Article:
Recent Examples on the Web: Noun

In a larger sense, Google found itself and its culture deeply maladapted to a new set of political, social, and business imperatives. Nitasha Tiku, WIRED, "Three Years of Misery Inside Google, the Happiest Company in Tech," 13 Aug. 2019 This is about businesses achieving commercially sustainable social impact, aligning their business models and products and services with broader social and economic imperatives. Ajay Banga, Fortune, "Mastercard CEO: How to Make the Digital Economy Work for Everyone," 23 Aug. 2019 When the state strips a population of its agency, there is little room to consider individual ethical imperatives or personal conscience, One Child Nation suggests. Brandon Yu, The Atlantic, "One Child Nation Paints a Harrowing Picture of an Infamous Policy," 13 Aug. 2019 When a company needed to downsize, having RL staff decreased the imperative to cut headcount, because some of its employees were already cheaper than full-timers. Cassie Werber, Quartz at Work, "The three-stage blueprint for “crafting” a flexible career," 13 Aug. 2019 Yet one of the imperatives of government, including the government of which Burke is a member, is to protect people from being enticed into making decisions without enough information to protect themselves. Michael Hiltzik, Los Angeles Times, "Column: Paying women to donate their eggs for research is still a terrible idea," 23 Aug. 2019 Their inclusion is an issue of social justice and an economic imperative. Greses Perez, The Mercury News, "Opinion: How technology discriminates against half of our population," 16 Aug. 2019 In 2011, two decrees from the late King Abdullah made getting more women to find jobs an economic imperative. Adam Rasmi, Quartz at Work, "A record number of Saudi women have joined the workforce," 30 July 2019 The proposals for fleets serving up broadband from space fit a terrestrial policy imperative: to expand high-speed internet service to people and places left poorly served by traditional communications providers. Bloomberg, The Mercury News, "Elon Musk’s satellites dot the heavens, leaving stargazers upset," 8 July 2019

These example sentences are selected automatically from various online news sources to reflect current usage of the word 'imperative.' Views expressed in the examples do not represent the opinion of Merriam-Webster or its editors. Send us feedback.

See More

First Known Use of imperative

Adjective

15th century, in the meaning defined at sense 1a

Noun

1530, in the meaning defined at sense 1

History and Etymology for imperative

Adjective

Middle English imperatyf, borrowed from Late Latin imperātīvus, from Latin imperātus, past participle of imperāre "to give orders, command" + -īvus -ive — more at emperor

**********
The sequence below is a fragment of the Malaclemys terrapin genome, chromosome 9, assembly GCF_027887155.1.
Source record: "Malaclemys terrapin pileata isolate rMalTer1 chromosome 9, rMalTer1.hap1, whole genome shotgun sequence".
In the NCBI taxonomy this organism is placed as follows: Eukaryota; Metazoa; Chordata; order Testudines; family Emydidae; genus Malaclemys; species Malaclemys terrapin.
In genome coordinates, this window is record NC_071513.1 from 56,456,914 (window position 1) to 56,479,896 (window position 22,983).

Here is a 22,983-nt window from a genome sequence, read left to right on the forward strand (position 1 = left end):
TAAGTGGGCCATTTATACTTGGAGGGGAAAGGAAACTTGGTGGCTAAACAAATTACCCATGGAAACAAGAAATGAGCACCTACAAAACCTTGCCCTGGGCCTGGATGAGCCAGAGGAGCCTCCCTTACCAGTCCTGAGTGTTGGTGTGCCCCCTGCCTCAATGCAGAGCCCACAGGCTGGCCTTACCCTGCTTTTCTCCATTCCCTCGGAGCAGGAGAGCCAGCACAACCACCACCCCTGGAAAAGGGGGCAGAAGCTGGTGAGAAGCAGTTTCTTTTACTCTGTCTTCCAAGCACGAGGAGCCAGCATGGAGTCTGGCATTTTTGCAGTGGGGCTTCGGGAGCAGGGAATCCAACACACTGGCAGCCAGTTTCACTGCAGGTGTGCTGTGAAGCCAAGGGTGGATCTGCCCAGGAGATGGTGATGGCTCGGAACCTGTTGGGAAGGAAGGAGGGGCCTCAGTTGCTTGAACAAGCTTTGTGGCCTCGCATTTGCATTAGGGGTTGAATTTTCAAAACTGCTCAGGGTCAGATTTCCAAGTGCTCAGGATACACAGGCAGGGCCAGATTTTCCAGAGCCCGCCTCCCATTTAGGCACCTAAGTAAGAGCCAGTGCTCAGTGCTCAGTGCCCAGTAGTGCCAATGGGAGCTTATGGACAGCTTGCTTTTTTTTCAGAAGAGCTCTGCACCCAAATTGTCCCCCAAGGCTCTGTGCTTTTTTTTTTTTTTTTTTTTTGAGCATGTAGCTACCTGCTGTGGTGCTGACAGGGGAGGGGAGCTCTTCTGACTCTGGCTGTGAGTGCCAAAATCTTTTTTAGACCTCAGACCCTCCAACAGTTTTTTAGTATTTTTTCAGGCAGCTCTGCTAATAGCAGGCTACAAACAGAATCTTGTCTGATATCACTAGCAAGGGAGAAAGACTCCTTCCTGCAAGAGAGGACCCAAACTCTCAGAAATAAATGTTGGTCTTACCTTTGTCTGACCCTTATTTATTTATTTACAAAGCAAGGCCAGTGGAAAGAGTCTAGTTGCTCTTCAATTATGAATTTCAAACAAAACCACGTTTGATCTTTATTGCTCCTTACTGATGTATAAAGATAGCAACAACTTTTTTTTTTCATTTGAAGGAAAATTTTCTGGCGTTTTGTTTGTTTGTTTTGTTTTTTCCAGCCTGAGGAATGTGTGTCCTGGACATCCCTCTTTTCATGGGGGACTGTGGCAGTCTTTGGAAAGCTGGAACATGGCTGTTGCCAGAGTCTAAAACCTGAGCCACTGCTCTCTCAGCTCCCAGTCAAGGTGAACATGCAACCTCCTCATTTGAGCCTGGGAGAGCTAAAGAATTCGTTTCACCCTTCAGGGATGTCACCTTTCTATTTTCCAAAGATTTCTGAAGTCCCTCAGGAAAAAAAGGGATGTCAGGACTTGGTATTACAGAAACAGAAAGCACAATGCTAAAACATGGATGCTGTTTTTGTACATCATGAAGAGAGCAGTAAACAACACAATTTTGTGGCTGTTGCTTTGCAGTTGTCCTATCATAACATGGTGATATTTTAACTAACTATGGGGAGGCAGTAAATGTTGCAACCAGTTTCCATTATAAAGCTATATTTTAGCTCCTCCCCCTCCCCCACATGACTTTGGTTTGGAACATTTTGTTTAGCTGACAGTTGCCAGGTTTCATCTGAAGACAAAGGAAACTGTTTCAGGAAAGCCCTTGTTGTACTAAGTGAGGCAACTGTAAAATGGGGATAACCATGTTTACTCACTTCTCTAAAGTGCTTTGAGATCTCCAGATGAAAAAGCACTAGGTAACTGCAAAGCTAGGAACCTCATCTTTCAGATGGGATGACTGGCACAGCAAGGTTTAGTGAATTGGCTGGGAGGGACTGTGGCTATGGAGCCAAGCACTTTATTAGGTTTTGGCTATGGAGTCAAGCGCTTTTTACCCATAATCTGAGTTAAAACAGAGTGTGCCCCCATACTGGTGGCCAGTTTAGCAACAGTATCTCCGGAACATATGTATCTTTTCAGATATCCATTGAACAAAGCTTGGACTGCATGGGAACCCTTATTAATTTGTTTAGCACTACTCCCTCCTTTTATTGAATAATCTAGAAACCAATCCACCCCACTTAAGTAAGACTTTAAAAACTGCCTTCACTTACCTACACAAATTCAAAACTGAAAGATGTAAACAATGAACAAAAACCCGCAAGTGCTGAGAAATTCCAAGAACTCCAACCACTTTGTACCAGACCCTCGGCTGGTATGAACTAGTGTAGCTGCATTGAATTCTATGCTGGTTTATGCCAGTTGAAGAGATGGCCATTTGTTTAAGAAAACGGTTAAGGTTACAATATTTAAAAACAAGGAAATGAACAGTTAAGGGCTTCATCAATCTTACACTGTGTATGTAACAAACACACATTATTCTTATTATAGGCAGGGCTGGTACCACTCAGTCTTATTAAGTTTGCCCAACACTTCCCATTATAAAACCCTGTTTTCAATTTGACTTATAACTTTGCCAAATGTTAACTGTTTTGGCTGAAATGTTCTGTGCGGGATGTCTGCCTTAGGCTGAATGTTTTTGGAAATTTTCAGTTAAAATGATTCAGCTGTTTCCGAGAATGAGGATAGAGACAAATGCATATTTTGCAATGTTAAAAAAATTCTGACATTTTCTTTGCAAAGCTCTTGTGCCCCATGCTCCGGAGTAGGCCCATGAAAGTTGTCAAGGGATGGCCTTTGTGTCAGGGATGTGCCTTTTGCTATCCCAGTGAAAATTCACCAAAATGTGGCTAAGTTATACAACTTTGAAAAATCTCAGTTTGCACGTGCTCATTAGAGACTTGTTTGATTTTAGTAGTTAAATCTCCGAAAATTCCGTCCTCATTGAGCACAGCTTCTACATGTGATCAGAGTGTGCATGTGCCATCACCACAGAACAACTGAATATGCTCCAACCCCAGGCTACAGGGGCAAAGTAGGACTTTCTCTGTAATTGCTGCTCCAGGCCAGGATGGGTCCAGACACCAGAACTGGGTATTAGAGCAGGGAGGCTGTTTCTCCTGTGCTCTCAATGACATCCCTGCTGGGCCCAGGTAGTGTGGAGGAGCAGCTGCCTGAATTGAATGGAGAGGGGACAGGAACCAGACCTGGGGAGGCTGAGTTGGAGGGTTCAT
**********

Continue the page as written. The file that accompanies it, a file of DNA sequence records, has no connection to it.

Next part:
Noun

borrowed from Late Latin imperātīvus, noun derivative of imperātīvus imperative entry 1

Keep scrolling for more

Learn More about imperative

Statistics for imperative

Last Updated

23 Sep 2019

Look-up Popularity

Time Traveler for imperative

The first known use of imperative was in the 15th century

See more words from the same century

Keep scrolling for more

More Definitions for imperative

imperative

adjective

English Language Learners Definition of imperative

 (Entry 1 of 2)

formal : very important
grammar : having the form that expresses a command rather than a statement or a question
formal : expressing a command in a forceful and confident way

imperative

noun

English Language Learners Definition of imperative (Entry 2 of 2)

formal : a command, rule, duty, etc., that is very important or necessary
: the form that a verb or sentence has when it is expressing a command
: an imperative verb or sentence

imperative

adjective
im·​per·​a·​tive | \ im-ˈper-ə-tiv How to pronounce imperative (audio) \

Kids Definition of imperative

1 : expressing a command, request, or strong encouragement “Come here!” is an imperative sentence.
2 : urgent sense 1 It is imperative that you see a doctor.

imperative

adjective
im·​per·​a·​tive | \ im-ˈper-ət-iv How to pronounce imperative (audio) \

Medical Definition of imperative

: eliciting a motor response an imperative stimulus

Keep scrolling for more

Comments on imperative

What made you want to look up imperative? Please tell us where you read or heard it (including the quote, if possible).

WORD OF THE DAY

suitable to be imparted to the public

Get Word of the Day daily email!

Test Your Vocabulary

Where in the World? A Quiz

  • peter bruegel tower of babel painting
  • What language does pajama come from?
Spell It

Can you spell these 10 commonly misspelled words?

TAKE THE QUIZ
Citation

Test Your Knowledge - and learn some interesting things along the way.

TAKE THE QUIZ
Love words? Need even more definitions?

Subscribe to America's largest dictionary and get thousands more definitions and advanced search—ad free!